United Russia to use names of Medvedev, Putin in election campaigns

AFP Photo / Pool / Alexander Zemlianichenko
The Russian president and prime minister have allowed the ruling party to use their images in the March regional elections.

­United Russia’s regional branches will be able to use the images and statements of Dmitry Medvedev and Vladimir Putin during campaigns to legislative bodies, the party’s website has said. Regional elections will be held on March 13.  

This decision corresponds with the article of the federal law that guarantees citizens’ election rights. Putin heads United Russia, while Medvedev does not belong to any party.  

The press services of the president and government have confirmed the information. Putin signed his consent at the request of the party’s members, Itar-Tass quoted the prime minister’s press secretary Dmitry Peskov as saying. He said it was “an absolutely technical matter” that has been practiced many times before.

Both leaders have shown their confidence in United Russia, said Sergey Neverov, acting secretary of the presidium of the party’s general council. He described United Russia as the main political force “implementing the president’s and the prime minister’s course.” However, the permission to use their names imposes even more responsibility on the party, he noted.

United Russia has used the images and statements of both leaders in previous elections. It is logical that both Medvedev and Putin consider United Russia and the presence of majority in the parliament as a factor of stability, believes Dmitry Badovsky of Moscow State University’s Institute of Social Problems. The fact that they have permitted the party to use their images in election campaigns “demonstrates the absence of disagreements in power structures,” he told Nezavisimaya Gazeta daily.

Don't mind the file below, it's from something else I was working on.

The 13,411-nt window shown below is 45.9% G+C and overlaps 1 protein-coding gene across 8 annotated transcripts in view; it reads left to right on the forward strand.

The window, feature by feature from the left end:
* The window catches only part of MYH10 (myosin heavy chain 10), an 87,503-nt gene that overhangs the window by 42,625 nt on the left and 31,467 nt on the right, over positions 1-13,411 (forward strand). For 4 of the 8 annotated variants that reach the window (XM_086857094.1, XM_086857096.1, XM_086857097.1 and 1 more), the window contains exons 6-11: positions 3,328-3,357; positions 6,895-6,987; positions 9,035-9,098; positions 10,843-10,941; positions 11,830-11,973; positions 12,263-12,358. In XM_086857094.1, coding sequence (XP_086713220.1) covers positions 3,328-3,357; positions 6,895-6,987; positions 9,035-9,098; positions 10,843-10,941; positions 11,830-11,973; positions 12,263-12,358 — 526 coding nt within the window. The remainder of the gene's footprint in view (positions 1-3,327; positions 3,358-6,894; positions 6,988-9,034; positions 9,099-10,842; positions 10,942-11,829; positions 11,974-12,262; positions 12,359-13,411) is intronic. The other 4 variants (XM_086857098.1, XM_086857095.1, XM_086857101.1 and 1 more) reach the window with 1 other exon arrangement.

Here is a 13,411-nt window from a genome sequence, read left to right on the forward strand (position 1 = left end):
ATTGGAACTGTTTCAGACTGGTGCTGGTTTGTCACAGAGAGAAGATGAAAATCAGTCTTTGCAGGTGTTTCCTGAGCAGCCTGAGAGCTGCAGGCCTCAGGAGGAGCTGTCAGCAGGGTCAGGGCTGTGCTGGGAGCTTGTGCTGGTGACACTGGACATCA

Both leaders are not going to abandon United Russia’s support, and are ready to back it themselves, Dmitry Orlov, the general director of the Agency of Political and Economic Communications told the paper. The logic of recent years shows that the political system with a dominant party will remain, the analyst said. “It is natural for the strategy of modernization,” he noted. “The decision is pragmatic, and it has been authorized by both the president and prime minister.”